Am I responsible for wife's taxes?

I am married in Washington State (community prop state). We filed separate but married this year. I received a refund and my wife owes several thousand. If she doesn't pay the tax, can the IRS come after me? Thanks a bunch.

Seattle, WA -

Attorney Answers (4)

John P Fazzio III

John P Fazzio III

Tax Lawyer - Mahwah, NJ
Answered

If you file Married Filing Separate, the IRS cannot come after you for your wife's tax debt. However, if you won any joint community property, a lien may be placed on that property and the IRS may come after that joint property.

I do not practice in a community property state, so there may be some nuances I am not aware of. Therefore, you should consult with a local attorney on this issue.

Sarah J Jordan

Sarah J Jordan

Business Attorney - Seattle, WA
Answered

I would say yes. All debts incurred during the course of the marriage are presumed to be community debts that were incurred for the benefit of the marital community. This certainly holds true for taxes on income earned during the course of your wife's job.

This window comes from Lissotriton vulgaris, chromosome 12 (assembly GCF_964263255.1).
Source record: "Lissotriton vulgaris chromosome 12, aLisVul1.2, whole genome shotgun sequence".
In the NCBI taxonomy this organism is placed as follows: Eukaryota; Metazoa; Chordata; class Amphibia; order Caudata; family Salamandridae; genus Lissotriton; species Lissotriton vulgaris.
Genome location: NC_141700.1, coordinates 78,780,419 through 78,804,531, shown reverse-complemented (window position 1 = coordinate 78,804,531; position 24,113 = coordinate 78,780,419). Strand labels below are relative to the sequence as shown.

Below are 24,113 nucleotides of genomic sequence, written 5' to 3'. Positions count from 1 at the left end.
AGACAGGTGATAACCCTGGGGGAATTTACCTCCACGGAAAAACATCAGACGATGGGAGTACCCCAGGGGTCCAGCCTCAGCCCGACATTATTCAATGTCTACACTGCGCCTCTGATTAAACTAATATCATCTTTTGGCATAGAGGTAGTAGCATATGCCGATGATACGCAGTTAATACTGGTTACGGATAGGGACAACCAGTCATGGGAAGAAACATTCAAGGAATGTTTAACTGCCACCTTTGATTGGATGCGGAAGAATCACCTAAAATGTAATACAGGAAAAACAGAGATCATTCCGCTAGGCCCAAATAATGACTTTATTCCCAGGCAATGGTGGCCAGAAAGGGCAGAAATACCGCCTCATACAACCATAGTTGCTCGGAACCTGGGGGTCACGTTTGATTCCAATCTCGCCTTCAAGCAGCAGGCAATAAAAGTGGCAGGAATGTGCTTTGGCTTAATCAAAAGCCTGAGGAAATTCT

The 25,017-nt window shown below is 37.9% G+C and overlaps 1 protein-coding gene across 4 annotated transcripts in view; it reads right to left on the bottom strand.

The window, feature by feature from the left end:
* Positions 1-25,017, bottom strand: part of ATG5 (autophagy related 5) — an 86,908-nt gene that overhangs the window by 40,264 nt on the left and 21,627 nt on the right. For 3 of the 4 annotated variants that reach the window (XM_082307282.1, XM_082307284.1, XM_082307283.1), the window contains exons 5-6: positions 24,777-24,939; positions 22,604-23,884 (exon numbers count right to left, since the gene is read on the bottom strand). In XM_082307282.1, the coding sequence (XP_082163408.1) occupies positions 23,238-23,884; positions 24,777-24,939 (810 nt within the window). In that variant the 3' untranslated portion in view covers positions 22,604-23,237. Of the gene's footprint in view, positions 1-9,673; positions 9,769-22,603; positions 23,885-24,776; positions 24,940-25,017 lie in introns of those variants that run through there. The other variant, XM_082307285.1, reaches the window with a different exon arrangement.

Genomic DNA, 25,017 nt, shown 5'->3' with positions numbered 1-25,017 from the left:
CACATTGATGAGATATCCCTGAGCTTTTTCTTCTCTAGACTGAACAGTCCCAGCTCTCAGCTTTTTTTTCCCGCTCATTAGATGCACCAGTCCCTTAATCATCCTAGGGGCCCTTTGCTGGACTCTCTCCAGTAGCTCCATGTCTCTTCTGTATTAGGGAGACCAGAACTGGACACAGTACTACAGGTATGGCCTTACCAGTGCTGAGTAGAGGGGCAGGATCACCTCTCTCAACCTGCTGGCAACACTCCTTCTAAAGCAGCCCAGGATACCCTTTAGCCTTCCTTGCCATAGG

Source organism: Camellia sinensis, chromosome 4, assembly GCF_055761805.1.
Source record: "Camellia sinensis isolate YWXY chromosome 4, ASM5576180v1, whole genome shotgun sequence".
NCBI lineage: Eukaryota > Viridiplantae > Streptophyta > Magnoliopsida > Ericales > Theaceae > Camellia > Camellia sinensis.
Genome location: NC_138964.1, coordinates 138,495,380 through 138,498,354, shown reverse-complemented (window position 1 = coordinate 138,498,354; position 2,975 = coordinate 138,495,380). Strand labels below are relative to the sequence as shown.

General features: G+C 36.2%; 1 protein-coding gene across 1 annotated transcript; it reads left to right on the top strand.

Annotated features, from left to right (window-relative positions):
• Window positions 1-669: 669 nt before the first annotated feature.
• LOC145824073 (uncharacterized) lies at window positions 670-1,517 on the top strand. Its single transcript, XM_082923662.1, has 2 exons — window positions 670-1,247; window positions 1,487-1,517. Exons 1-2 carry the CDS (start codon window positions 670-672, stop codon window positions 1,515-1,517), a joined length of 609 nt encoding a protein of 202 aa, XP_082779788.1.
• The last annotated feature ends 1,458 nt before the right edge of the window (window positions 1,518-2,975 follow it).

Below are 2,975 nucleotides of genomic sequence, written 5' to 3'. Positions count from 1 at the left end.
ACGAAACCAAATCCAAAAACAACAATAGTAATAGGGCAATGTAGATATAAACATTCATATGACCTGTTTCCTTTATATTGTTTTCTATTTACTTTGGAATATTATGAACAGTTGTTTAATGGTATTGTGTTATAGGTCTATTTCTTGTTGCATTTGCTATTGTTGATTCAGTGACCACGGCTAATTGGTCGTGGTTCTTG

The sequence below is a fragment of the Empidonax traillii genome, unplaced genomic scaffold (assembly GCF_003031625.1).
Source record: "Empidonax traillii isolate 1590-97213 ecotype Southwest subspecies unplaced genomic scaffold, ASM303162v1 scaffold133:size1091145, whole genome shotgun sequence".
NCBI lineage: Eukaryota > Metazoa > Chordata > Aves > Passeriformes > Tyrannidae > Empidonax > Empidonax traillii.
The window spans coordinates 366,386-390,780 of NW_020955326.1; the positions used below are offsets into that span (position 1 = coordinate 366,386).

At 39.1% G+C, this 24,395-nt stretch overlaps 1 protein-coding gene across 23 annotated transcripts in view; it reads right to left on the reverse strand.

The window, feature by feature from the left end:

Patricia Beary

Patricia Beary

Tax Lawyer - Glendale, AZ
Answered

If you had filed a joint tax return, you would be liable for all of the tax whether or not you live in a community property state because of the joint and severable liability nature of the joint tax return. However, since you filed as married filing separately, the rules are different. If your wife does not pay her share and because you live in a community property state, the presumption is that the tax liability is one of the marital community. The IRS would be able to levy on your wife's community property share of all community property. This would include not only assets such as real property and personal property, but also her community property share of your income, etc.

Beary Law Offices PLC is not acting as your attorney in providing this response.
Christopher Michael Larson

Christopher Michael Larson

Tax Lawyer - Seattle, WA
Answered

Because of community property laws, yes they can.

Christopher Larson
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